CONSORT: missing missing data guidelines, the effects on HTA monograph reporting
- Yvonne Sylvestre
© Sylvestre; licensee BioMed Central Ltd. 2011
Published: 13 December 2011
The reporting of randomised controlled trials (RCTs) has improved since the publication of the first CONSORT statement. However, word limitations on journal articles still preclude full description of methodology. The extended format of HTA monographs enable trialists to fully articulate methods. We assess the impact of the lack of reference to missing data in CONSORT on the reporting of RCTs in HTA monographs and compare with randomisation, blinding, and allocation concealment which are included.
The methodology for the comparison for the randomisation, blinding and allocation concealment followed the structure used by Hopewell et al. when assessing the impact of the updates of CONSORT. Detail of these on methodological CONSORT items were extracted for each monograph identified using a 1996 and 2001 CONSORT item check list for the periods 1997-2001, 2002-2005 and 2006-2010 respectively. Screening and data extraction was carried out independently by two authors determining whether each item was reported. Any discrepancies were referred to the other authors and resolved through discussion and consensus. We extended this methodology for whether missing data occurred and was described, and whether imputation and a sensitivity analysis were used. Additionally the methods of treatment of missing data were recorded.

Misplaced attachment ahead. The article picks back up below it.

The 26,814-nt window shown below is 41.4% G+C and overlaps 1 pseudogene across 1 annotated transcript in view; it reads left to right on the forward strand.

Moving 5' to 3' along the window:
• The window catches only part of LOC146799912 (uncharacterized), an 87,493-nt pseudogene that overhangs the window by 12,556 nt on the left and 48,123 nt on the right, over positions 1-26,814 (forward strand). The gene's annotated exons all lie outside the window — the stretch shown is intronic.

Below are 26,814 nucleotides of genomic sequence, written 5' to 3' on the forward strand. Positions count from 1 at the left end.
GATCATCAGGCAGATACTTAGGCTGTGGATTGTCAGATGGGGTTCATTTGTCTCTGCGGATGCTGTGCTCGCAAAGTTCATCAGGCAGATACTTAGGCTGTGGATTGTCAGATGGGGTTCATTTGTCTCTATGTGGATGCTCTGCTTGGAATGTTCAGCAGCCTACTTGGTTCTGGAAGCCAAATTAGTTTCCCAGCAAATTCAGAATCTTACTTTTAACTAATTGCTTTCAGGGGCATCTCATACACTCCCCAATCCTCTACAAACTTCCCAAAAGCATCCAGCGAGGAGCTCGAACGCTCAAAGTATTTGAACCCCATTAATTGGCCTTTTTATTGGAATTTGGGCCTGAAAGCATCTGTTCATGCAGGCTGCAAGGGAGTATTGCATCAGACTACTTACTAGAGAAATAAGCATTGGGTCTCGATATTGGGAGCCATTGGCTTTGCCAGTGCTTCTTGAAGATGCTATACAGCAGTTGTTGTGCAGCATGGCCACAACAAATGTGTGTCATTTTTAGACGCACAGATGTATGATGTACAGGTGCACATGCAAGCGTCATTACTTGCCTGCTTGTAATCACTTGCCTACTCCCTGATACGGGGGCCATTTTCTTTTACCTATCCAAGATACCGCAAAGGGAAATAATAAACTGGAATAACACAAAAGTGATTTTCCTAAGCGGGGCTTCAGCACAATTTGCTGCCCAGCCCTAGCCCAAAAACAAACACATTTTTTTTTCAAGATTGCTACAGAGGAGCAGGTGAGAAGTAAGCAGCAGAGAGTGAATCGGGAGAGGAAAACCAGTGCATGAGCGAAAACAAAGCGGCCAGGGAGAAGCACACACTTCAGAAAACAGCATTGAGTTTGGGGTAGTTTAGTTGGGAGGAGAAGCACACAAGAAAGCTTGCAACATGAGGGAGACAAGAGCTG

We identified 517 monographs which yielded 93 parallel group, crossover, cluster, factorial and cost-effectiveness RCTs for assessment. Across the three periods randomisation reporting increased from 70% to 92%, allocation concealment from 70% to 90% while blinding varied between 70% and 83%. Missing data issues were rarely discussed in a missing data section. Some details could be identified by careful reading of methods section, however the details of imputation methods used were only rose from 40% to 71%. The details of a sensitivity analysis are only reported in 30% of studies.
Most topics examined were more frequently reported in recent years, however missing values information is still not present in one quarter of RCT reports, and is more poorly reported than items specifically listed in CONSORT. We often experienced difficulty in establishing which methodology was used and whether the statistical and health economics analyses used the same methods. We recommend that missing data be included within the CONSORT checklist to improve the reporting of an important element of trial analysis.
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